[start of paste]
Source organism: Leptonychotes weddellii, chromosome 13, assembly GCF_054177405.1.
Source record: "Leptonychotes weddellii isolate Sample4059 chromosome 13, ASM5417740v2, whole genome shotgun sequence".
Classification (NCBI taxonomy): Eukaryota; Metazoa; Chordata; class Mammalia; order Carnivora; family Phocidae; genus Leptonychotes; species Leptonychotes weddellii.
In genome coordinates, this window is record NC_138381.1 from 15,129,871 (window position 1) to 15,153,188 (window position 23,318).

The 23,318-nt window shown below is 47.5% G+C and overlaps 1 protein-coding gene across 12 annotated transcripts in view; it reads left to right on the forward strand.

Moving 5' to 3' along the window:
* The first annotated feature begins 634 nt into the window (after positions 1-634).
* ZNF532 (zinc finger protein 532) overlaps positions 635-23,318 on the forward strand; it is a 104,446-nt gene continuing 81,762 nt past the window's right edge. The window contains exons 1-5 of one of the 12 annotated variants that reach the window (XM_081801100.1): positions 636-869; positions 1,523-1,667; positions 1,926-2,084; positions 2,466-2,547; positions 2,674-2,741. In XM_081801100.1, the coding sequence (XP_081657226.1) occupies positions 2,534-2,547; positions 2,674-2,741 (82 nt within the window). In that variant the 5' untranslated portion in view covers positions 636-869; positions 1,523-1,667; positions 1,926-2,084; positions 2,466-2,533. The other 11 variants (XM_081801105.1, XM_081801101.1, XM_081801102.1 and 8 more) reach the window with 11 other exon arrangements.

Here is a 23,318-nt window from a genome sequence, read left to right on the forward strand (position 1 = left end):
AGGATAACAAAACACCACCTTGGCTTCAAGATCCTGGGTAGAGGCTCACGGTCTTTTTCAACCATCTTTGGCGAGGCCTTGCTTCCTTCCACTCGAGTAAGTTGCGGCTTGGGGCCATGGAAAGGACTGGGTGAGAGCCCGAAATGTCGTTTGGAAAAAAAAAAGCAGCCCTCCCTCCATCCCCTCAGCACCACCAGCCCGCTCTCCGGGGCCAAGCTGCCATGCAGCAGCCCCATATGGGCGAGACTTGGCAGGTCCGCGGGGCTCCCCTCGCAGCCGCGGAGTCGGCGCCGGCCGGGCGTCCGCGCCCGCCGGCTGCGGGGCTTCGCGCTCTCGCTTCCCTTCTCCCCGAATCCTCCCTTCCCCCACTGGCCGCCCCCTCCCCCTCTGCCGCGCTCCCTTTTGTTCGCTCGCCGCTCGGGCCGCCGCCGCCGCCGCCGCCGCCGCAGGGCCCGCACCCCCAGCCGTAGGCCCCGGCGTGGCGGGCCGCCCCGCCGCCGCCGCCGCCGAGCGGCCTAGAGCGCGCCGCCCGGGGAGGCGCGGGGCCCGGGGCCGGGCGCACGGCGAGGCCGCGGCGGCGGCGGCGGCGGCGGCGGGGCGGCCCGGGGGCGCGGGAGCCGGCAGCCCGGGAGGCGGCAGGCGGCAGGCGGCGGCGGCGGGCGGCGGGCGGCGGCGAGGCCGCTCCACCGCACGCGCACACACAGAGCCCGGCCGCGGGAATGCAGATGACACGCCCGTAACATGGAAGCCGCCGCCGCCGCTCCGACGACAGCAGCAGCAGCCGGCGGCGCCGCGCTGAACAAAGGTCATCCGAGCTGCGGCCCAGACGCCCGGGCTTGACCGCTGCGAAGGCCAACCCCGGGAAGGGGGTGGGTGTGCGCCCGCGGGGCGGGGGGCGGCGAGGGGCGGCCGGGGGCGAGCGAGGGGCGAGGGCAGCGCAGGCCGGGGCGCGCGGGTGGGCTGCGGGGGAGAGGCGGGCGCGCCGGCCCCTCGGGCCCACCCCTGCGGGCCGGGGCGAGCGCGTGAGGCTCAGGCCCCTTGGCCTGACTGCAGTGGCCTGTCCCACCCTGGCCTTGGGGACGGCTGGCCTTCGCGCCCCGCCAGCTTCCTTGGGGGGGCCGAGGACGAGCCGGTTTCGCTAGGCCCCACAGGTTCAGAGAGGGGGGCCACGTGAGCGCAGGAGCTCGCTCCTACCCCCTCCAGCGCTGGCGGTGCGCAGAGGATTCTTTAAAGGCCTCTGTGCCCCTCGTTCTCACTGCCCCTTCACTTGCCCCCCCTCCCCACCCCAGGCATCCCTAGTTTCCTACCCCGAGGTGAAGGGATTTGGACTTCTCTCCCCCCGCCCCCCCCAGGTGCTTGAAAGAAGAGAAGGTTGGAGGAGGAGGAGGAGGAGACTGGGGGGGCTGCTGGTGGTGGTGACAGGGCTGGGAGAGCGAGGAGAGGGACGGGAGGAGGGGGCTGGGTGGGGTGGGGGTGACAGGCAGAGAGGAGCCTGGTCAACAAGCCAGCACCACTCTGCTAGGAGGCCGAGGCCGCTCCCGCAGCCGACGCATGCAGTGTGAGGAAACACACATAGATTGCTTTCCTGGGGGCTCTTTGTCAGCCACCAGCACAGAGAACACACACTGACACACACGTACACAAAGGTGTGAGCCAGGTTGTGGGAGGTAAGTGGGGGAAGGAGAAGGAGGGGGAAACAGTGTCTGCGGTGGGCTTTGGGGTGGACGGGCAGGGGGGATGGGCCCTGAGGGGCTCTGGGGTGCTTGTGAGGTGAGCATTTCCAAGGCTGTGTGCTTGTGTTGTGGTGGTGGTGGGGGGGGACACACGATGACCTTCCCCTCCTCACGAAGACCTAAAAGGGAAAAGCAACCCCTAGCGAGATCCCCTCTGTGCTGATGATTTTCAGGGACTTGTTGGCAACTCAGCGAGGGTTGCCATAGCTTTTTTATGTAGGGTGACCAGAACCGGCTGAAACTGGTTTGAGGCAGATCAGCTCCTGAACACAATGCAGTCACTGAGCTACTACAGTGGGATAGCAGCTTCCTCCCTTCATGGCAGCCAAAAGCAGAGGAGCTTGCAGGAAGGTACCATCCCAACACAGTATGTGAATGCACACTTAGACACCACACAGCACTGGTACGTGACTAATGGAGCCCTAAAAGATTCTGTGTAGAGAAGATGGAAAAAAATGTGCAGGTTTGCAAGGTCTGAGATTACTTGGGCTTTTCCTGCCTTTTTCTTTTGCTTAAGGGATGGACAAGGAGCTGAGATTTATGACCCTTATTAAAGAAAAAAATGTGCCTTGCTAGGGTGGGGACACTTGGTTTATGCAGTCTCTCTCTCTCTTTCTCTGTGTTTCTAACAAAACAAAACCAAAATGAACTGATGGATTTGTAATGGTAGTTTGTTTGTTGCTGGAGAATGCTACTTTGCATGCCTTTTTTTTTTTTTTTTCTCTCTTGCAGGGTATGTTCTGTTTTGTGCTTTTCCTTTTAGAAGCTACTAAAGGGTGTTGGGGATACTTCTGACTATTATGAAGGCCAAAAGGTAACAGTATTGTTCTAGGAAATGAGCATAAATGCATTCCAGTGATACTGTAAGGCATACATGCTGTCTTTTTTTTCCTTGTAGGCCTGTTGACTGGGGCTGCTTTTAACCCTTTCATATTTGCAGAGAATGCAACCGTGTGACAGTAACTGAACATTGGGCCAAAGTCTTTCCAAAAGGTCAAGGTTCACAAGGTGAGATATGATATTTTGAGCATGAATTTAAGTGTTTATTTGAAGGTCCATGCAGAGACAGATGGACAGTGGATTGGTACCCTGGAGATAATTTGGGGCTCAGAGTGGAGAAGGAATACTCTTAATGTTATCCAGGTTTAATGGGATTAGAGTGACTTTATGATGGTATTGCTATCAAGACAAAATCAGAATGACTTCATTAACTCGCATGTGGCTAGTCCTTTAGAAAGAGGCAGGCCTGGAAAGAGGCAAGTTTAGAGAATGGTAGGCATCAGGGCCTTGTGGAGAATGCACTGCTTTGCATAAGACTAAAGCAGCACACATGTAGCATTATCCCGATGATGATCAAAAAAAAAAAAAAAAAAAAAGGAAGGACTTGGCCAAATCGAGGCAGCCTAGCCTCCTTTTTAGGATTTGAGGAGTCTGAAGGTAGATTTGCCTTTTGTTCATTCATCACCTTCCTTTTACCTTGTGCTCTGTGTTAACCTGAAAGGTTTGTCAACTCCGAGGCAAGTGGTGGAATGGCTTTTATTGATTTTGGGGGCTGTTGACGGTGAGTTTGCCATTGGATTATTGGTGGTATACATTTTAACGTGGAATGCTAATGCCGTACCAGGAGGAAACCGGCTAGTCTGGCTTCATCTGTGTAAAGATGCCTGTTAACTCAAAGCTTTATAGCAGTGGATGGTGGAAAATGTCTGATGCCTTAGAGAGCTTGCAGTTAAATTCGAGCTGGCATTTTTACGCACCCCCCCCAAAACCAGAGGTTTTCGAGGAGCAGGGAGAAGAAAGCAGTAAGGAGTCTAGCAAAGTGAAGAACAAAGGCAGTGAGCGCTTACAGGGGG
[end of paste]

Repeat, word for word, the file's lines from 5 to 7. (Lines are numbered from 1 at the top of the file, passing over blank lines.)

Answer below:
The 23,318-nt window shown below is 47.5% G+C and overlaps 1 protein-coding gene across 12 annotated transcripts in view; it reads left to right on the forward strand.

Moving 5' to 3' along the window:
* The first annotated feature begins 634 nt into the window (after positions 1-634).